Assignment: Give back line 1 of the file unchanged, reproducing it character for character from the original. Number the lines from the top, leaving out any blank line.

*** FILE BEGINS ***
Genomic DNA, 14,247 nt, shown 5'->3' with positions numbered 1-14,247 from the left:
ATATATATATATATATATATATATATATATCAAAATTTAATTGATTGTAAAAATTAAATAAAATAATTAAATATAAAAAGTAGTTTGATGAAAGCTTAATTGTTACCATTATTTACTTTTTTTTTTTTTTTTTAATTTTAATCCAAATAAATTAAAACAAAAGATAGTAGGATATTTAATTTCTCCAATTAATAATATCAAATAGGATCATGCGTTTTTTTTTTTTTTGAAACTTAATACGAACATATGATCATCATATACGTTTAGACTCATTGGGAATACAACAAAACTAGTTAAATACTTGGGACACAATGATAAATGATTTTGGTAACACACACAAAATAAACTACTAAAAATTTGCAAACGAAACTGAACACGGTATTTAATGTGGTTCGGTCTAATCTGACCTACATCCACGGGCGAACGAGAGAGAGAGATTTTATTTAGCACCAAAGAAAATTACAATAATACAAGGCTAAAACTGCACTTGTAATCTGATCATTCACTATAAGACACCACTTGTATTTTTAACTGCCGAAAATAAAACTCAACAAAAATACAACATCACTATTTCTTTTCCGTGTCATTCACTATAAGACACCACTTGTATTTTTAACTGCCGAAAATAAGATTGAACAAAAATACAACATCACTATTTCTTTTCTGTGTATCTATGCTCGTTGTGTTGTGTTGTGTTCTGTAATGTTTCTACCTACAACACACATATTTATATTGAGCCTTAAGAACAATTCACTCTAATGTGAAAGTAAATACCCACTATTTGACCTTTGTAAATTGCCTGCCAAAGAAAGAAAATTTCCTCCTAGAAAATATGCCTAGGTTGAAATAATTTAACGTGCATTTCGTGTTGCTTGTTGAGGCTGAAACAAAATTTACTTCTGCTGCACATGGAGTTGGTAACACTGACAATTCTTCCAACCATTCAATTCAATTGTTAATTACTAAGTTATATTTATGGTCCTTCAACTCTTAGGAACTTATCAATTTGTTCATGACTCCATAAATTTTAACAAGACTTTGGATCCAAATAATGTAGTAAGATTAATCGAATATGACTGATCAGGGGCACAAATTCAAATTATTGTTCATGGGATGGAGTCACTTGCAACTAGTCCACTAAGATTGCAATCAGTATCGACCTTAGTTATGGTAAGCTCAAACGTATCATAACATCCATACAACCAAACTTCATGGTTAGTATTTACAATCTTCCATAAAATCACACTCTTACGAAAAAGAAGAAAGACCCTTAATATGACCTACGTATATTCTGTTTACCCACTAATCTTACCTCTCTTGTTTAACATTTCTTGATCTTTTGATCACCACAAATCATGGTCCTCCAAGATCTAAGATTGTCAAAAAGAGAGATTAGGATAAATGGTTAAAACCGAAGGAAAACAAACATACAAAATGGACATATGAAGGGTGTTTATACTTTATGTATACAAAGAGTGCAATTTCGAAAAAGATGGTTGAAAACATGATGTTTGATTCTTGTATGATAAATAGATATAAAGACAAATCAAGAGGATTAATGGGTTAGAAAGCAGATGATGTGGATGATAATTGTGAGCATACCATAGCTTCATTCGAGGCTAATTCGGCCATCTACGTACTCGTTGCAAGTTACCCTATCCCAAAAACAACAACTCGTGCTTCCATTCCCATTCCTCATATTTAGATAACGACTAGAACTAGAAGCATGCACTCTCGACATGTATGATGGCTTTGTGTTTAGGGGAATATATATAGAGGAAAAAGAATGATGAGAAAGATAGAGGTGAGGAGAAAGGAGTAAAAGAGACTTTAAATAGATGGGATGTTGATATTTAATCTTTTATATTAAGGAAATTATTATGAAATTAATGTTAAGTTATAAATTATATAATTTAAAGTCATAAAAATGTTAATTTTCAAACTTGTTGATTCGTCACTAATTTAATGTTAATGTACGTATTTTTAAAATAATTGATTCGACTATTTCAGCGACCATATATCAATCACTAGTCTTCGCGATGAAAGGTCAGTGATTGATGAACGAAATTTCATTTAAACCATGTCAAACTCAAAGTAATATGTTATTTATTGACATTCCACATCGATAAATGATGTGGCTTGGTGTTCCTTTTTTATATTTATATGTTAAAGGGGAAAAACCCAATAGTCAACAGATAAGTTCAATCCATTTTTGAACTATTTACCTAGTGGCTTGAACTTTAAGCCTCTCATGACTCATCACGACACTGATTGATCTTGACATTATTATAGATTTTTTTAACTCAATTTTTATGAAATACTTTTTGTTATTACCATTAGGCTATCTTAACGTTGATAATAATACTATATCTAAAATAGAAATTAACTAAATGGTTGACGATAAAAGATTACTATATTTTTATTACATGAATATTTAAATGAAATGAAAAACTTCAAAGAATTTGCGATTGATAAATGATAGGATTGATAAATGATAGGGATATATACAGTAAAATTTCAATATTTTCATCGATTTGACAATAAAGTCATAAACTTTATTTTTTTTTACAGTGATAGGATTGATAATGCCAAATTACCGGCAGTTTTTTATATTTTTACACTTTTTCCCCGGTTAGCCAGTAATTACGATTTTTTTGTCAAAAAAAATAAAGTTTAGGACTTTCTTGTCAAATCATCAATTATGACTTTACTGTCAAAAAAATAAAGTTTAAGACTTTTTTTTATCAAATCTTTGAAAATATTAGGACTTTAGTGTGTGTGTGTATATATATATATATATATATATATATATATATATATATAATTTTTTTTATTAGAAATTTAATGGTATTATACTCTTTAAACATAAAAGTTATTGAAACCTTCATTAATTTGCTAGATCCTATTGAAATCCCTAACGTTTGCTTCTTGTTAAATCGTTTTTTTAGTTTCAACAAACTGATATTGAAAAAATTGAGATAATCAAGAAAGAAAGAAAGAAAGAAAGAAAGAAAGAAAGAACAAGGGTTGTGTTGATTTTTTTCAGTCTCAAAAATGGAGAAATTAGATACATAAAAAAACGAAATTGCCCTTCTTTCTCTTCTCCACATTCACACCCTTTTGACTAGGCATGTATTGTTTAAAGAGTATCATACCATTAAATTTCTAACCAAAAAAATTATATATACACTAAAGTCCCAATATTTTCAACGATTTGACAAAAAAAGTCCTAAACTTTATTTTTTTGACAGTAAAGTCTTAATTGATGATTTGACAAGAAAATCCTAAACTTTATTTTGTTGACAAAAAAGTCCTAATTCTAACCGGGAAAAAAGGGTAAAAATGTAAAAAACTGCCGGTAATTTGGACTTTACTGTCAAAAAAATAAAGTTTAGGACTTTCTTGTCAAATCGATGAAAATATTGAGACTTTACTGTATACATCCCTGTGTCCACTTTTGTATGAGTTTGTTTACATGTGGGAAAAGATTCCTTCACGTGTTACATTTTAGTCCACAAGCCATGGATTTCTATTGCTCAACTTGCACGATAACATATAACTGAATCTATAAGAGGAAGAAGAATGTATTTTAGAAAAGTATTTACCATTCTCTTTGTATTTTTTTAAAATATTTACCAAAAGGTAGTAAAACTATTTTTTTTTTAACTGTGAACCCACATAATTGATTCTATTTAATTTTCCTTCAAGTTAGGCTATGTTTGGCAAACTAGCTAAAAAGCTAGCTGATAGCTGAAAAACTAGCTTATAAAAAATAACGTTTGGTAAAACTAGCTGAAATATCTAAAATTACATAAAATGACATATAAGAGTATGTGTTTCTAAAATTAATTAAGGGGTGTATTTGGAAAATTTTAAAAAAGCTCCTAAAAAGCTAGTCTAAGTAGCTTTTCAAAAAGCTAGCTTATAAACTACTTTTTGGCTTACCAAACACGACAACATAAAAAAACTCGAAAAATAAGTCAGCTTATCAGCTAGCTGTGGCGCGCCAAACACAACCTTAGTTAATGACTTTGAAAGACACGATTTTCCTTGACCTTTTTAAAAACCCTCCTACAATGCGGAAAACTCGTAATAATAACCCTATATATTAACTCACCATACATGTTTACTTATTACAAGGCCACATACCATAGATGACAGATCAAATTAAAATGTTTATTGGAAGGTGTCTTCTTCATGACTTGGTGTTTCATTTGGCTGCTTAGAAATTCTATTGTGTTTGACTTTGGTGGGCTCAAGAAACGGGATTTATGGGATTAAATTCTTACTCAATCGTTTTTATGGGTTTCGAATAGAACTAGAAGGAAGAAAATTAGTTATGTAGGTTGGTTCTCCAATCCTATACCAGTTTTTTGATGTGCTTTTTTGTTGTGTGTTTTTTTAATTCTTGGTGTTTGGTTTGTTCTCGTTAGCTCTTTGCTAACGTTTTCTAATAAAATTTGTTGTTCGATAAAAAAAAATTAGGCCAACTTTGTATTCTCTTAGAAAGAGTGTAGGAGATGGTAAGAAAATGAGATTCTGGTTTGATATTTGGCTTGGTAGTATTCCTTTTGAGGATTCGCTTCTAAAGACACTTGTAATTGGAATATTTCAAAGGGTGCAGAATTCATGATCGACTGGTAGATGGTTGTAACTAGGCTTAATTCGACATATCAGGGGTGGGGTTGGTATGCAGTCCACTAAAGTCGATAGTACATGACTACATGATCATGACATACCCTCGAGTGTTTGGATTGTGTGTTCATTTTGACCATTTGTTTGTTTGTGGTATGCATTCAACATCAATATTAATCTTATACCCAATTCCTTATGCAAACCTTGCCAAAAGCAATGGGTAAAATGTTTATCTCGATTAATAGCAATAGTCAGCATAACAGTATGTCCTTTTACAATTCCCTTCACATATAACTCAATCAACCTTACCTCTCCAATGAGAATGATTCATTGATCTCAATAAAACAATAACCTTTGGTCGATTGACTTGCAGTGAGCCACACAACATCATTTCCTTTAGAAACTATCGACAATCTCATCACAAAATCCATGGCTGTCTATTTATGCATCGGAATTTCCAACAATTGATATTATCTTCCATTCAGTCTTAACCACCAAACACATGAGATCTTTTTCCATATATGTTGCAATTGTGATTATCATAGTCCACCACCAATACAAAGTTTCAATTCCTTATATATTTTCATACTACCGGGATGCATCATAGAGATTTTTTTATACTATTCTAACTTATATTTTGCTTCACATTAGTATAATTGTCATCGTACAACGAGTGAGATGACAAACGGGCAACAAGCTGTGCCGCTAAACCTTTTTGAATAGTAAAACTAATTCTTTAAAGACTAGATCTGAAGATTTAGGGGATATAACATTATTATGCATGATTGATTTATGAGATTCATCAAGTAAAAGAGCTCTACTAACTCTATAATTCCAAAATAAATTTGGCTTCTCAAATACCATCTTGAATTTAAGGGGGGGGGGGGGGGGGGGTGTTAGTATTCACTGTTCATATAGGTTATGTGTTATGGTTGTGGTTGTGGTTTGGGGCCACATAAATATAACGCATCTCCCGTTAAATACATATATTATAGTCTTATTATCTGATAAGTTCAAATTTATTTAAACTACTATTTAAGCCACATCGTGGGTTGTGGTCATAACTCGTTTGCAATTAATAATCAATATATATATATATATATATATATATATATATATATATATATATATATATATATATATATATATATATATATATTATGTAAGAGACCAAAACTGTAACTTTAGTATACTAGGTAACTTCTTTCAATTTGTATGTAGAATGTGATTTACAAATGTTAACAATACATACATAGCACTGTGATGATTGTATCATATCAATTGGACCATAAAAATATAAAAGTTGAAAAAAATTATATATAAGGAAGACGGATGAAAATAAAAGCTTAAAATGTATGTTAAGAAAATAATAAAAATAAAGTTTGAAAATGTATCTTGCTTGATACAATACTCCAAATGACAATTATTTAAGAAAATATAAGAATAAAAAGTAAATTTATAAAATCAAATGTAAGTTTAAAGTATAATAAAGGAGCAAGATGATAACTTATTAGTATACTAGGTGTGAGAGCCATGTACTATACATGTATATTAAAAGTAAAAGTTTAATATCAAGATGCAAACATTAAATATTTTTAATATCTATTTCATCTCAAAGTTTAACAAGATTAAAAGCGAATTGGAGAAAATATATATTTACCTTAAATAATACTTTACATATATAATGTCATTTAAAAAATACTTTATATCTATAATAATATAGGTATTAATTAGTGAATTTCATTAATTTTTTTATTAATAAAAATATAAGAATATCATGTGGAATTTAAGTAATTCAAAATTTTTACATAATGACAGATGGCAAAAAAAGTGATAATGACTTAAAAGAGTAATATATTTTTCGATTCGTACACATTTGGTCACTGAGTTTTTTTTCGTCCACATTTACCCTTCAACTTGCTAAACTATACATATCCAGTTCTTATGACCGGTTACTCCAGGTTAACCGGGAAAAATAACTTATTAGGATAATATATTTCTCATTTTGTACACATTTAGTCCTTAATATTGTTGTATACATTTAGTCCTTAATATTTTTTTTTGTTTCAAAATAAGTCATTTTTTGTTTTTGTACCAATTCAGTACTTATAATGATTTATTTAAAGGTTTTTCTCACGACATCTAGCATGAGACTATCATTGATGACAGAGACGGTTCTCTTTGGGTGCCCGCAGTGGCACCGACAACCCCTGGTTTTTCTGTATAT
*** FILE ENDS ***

Genomic DNA, 14,247 nt, shown 5'->3' with positions numbered 1-14,247 from the left: